Judgement Day: Barack Obama

30 October 2008

An increasingly familiar refrain in the political blogosphere is a phrase I hold to be self-evident: “McCain and Palin are full of crap”. I’d use stronger words, but my mother would be upset. The Republicans’ “campaign” has been nothing of the sort. Instead, McCain and the gang have spent their considerable war-chest on mudslinging. Everyone’s favourite lunatic, Ann Coulter, had lots of fun calling Senator Obama ‘President Hussein’, saying that his biggest achievement was “being born ‘half-black”.

Flippancy aside, there have been reasonable criticisms. On paper, for instance, Obama has little executive experience. My argument, though, is that if his campaign is anything to go by, the man will make a very able leader of the free world.

It’s terrifying that John McCain should be able to arrogantly declare, during a televised debate, that he would need no “on the job training”. Surely this is terrifying not in the sense that should be able to declare it, but rather that he believes it, and believes in its political force, enough to wish to declare it? To my knowledge, they don’t run vacation schemes in the oval office, nor is there a BTEC in Being Presidential. No amount of dubious “experience” can prepare someone for being the most important man in the world, making decisions that affect the entire human race. What a naive thing to say.

Obama is more sensible. Better than that, he’s savvy and he gets things done: his campaign raised $150 million in September alone, more than doubling McCain’s $66 million. “The two groups that have given us the most contributions are retirees and students, which shows how Barack’s call for change has spanned the generations,” said David Plouffe, Obama’s campaign manager. What this shows is not only the campaign’s ruthless efficiency and effectiveness, but also Obama’s power to bring people together. Obama doesn’t need to drone on about experience, because he’s out showing he can get jobs done.

The Republicans and the media have made too much of Obama’s lack of experience, but it is still a relevant question to be asking; can he handle the pressure and make the difficult decisions? Of course he can: Obama’s record thus far shows that. It must have taken huge courage and a strong will to challenge Hillary Clinton, believed by almost everyone to be a dead cert for the nomination, so early on his career. During the primary season, he proved millions of doubters wrong. On Tuesday, he will again.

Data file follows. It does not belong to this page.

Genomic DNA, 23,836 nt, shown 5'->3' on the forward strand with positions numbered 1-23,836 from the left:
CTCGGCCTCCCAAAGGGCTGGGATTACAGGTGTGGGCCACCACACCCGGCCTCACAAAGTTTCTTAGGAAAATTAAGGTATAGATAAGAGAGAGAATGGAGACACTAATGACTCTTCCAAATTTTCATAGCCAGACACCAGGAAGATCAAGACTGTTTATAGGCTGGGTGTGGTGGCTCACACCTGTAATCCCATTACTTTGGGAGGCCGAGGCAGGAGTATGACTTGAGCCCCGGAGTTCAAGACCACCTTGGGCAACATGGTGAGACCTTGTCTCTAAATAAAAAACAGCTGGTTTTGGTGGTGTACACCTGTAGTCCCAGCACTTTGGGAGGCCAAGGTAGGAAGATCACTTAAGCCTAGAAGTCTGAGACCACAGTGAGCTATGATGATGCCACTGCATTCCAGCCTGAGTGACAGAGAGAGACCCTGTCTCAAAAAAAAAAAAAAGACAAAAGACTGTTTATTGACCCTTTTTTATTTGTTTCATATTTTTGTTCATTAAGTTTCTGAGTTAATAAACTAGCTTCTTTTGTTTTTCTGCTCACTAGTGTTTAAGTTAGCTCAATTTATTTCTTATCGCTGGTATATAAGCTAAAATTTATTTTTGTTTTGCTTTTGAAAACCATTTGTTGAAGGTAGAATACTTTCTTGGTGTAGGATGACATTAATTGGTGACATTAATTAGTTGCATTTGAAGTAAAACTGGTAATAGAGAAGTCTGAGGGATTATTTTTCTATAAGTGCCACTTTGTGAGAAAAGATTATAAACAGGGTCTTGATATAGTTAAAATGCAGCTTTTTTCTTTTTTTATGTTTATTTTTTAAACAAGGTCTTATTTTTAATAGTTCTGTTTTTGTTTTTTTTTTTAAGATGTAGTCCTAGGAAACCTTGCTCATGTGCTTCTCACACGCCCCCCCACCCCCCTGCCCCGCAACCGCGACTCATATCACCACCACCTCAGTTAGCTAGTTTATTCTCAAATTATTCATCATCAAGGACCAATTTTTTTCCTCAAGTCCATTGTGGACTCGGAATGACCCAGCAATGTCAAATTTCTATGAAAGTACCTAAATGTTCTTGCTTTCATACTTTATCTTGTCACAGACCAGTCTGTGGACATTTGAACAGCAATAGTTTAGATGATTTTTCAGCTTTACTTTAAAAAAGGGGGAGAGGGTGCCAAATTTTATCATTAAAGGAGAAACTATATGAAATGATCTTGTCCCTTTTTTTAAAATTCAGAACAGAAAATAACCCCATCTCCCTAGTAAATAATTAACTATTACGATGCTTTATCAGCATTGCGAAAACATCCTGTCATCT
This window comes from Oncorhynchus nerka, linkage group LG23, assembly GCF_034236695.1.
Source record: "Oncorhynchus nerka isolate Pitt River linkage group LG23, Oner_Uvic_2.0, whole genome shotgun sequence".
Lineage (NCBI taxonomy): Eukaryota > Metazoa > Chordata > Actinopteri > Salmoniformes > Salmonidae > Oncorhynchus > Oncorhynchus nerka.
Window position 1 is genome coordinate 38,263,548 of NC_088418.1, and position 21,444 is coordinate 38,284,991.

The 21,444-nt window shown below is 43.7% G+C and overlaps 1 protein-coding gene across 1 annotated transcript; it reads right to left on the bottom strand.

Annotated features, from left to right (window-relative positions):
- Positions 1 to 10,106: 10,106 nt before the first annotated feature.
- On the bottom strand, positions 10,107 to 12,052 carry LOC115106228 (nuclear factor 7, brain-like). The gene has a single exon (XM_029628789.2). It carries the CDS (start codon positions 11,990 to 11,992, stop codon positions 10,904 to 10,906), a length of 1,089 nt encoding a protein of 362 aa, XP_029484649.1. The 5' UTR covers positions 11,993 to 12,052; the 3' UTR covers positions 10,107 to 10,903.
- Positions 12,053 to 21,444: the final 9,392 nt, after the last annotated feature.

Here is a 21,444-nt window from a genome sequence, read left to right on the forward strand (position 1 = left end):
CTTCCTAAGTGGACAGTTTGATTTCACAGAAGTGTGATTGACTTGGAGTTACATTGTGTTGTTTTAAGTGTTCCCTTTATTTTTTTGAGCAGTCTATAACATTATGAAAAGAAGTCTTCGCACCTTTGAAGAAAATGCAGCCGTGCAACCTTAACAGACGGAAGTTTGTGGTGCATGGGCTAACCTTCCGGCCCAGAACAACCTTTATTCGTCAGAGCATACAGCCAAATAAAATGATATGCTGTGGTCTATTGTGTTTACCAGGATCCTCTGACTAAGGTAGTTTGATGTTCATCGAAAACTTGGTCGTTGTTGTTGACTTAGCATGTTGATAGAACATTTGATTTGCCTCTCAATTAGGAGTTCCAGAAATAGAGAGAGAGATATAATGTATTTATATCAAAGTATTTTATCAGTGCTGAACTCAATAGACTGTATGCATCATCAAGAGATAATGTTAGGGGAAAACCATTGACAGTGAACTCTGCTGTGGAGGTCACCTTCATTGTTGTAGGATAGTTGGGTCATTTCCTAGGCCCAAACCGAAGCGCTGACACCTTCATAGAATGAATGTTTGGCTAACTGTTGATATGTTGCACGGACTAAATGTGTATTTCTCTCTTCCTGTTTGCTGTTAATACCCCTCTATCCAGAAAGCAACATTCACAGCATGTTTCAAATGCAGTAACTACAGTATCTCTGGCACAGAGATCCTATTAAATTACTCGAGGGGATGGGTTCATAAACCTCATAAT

More surprising, though, is Obama’s ability to effect changes in perception. In ‘Closing the God gap’, an essay in October’s issue Prospect magazine, James Crabtree shows how Obama has loosened the Republican’s grip on American Christianity. Imitating the Republicans in the 1970s, Obama’s team have shown a remarkable ability to bring the faithful into the flock with a combination of intensely tactical electioneering and effective self presentation.

Obama’s speeches are littered with references to scripture and his books speak candidly about his conversion: it seems to have worked. In the 2004 election, three quarters of self-proclaimed Christians voted Republican. Today, Catholics – America’s largest Christian denomination – are split almost evenly. It’s easy to be cynical about it, but we have to admit that, by God, it’s effective. Breaking down perceptions that too many were ready to concede as natural or instinctive shows Obama’s ability to bring people together and, paradoxically, transcend the politics of his GOP rivals.

So while Palin wastes her time denying the bleeding obvious about bridge appropriations, and shows her ignorance on foreign policy, and McCain calamitously declares that the economic foundations are sound on the day that two major banks come crashing down, Obama has shown that, despite the fact that he’s never held any executive jobs, when it comes to managing, leading and inspiring, he’s like Bob the Builder: can he fix it? He certainly can.

Economics is an exercise in predicting the future. Whether you agree with him or not, the Obama camp is the only side that has a declared policy on the economy. If and when the US send Obama to Pennsylvania Avenue, all of those people on Wall Street who’ve not slept for weeks will finally be able to accurately predict what will happen to them.

The argument for deregulation is based on the idea that the markets will sort themselves out. They can do this best when they know exactly what’s going to happen in the corridors of power. Obama will bring them this security.

The man is not the messiah, but in office, he will be just as effective as he has been during the campaign, if not more. When he has a goal he achieves it, and when he has a team to manage, he leads it. These are the things that make great Presidents.

Grahame Anderson is a second year law student..